Earlier this afternoon, a diverse cast of politicians gathered in front of the Brooklyn House of Detention on Atlantic Avenue to protest the Bloomberg administration’s plan to reopen and expand the downtown jail. (It was the Bloomberg administration that closed it back in 2003, due to high costs).
Councilman and city comptroller candidate David Yassky, comptroller and likely mayoral candidate Bill Thompson, State Senators Marty Connor and Velmanette Montgomery, Assemblywoman Joan Millman, and Randy Mastro, a deputy mayor under Rudy Giuliani, were among the rally participants. They all gave the current administration an earful for creating what they portray as a serious impediment to the goal of creating a financial hub in Brooklyn.
“This is a classic case of bureaucracy doing what makes sense for the bureaucrats but what does not make sense for the city of New York,” said Yassky, who is often allied with the mayor.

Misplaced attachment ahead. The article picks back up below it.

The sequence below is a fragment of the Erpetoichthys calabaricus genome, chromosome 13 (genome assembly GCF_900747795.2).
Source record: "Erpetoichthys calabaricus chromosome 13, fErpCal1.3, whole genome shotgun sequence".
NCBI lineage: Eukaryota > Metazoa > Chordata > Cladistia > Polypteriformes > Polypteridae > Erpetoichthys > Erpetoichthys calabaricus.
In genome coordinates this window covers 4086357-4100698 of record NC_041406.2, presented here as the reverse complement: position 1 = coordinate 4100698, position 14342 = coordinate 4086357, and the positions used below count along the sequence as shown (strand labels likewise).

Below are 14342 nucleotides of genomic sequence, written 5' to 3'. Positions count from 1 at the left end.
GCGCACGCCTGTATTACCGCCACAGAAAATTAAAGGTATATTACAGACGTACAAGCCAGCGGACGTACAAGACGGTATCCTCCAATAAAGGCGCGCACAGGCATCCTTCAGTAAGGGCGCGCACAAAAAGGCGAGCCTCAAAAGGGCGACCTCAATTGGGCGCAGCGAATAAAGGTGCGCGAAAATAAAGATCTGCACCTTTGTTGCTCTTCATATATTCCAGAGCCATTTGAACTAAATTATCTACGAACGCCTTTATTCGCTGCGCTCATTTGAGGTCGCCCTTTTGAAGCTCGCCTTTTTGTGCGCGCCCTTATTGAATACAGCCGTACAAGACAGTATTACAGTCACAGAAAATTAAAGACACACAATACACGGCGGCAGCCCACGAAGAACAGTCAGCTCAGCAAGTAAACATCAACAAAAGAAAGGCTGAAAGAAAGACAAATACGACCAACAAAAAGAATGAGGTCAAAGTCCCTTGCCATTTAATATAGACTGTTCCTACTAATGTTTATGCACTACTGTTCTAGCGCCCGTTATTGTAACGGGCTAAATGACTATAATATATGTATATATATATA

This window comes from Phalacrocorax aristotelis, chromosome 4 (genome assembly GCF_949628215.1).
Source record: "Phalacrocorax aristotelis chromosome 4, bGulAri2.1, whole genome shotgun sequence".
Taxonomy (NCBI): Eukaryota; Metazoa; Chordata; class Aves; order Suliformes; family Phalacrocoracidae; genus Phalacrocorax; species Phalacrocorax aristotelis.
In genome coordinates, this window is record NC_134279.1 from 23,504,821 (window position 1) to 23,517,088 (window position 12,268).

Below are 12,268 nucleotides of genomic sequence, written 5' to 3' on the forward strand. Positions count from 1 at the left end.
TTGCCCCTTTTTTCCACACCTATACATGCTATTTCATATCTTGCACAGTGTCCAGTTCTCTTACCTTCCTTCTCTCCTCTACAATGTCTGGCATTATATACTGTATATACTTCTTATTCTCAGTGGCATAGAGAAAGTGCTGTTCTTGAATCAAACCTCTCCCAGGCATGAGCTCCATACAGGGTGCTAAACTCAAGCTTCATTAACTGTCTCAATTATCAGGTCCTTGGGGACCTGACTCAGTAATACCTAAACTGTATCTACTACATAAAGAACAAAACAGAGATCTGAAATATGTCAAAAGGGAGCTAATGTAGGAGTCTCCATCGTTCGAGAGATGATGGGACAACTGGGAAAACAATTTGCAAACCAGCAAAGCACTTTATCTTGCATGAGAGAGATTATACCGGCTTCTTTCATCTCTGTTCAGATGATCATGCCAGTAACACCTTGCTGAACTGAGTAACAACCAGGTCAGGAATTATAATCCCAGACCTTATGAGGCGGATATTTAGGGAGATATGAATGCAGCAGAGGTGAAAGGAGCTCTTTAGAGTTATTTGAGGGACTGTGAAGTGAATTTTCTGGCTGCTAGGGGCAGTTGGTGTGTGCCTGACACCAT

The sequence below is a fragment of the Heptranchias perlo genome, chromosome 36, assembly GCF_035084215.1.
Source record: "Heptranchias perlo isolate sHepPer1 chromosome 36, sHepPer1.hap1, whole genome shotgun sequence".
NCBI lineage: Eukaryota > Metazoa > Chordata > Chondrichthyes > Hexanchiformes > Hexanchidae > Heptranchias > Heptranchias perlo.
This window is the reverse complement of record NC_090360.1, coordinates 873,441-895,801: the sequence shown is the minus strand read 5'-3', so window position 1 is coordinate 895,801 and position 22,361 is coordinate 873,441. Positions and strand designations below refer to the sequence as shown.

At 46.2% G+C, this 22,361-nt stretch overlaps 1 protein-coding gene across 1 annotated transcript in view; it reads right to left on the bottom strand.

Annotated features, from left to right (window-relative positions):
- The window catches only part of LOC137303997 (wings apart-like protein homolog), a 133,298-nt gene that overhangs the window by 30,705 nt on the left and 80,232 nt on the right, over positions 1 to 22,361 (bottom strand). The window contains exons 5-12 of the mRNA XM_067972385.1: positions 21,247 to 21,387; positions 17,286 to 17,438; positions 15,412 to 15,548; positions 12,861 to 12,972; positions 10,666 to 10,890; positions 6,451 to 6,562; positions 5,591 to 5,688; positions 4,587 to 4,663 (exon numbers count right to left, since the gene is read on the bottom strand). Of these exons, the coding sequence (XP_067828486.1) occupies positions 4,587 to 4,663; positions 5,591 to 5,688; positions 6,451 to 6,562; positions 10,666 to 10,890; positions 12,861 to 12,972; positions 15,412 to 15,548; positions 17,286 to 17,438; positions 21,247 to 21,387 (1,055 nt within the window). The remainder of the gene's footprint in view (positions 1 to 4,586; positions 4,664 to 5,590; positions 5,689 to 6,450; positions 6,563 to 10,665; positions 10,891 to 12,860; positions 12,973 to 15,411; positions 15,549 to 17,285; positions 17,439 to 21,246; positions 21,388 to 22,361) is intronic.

“We’re not going to let you just move forward, ignore the wishes of the community and act as if you can unilaterally reopen and expand this prison. It’s not going to happen. Department of Corrections: back off. It’s a very bad idea,” added Thompson, who has become more vocally critical of Bloomberg.
Calling the jail a “dinosaur,” Connor talked about the flourishing downtown Brooklyn neighborhood. “People live here now. It has the fabric of a real community. A jail doesn’t fit – it makes no sense.”
Mastro’s law firm, Gibson Dunn & Crutcher, has agreed to do pro bono work for Stop BHOD, a community group trying to stop the project. Mastro pledged to take the city to court if there isn’t more effort to solicit community input or conduct an environmental impact review of the planned expansion.